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Haida Native North Americans living on the Queen Charlotte Islands, off British Columbia, and on the southern end of the Prince of Wales Island, off Alaska. They speak the Haida language, which forms a branch of the family of Nadene languages. In physical and cultural characteristics they are closely related to the Tlingit and the Tsimshian; the three tribes belong to the Northwest Coast cultural area. Before the advent (early 19th cent.) of white fur traders, the Haida lived in large cedar-plank houses, fished for salmon, and hunted sea mammals; they were noted for their large and well-made dugout canoes. Their society was divided into the Raven and Eagle clans, and their customs featured the conspicuous display of wealth. They then numbered some 8,000, but by 1880 disease, particularly smallpox and venereal infections, had reduced them to some 2,000. Today most of the remaining Haida are employed in fishing and in canning. The artwork of the Haida is widely acclaimed. See Charles Harrison, Ancient Warriors of the North Pacific (1925); Polly Miller, Lost Heritage of Alaska (1967).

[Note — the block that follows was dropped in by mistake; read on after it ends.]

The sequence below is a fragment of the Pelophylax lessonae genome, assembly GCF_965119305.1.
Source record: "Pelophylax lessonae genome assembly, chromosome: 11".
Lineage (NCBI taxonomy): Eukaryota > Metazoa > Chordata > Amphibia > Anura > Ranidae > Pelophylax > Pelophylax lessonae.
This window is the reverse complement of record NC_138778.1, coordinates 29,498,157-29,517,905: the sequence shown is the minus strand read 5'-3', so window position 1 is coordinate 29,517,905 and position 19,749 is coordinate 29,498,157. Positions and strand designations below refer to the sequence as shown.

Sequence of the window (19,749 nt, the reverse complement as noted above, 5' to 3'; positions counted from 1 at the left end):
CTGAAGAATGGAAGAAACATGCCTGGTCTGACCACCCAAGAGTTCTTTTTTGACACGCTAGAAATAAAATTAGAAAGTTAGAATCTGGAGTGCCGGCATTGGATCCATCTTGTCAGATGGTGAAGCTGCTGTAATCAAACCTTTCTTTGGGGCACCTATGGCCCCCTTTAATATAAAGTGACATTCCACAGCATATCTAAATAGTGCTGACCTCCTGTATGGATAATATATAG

Council of the Haida Nation  - http://www.aaf.gov.bc.ca/aaf/nations/haida/haida.htm
Brief political profile of this Indian Nation by the government of British Columbia, including contact information.

Haida: Children of Eagle and Raven  - http://www.civilization.ca/membrs/fph/haida/haindexe.html
Ethnographic information on the Haida Nation of British Columbia, including history, art, and sacred mythology.

Our World - Our Way of Life  - http://www.virtualmuseum.ca/Exhibitions/Inuit_Haida/
Virtual exhibit exploring the similarities and differences between the Inuit and the Haida, highlighting the diversity of aboriginal culture.

The Haida Tribe  - http://nyny.essortment.com/haidatribe_rhwg.htm
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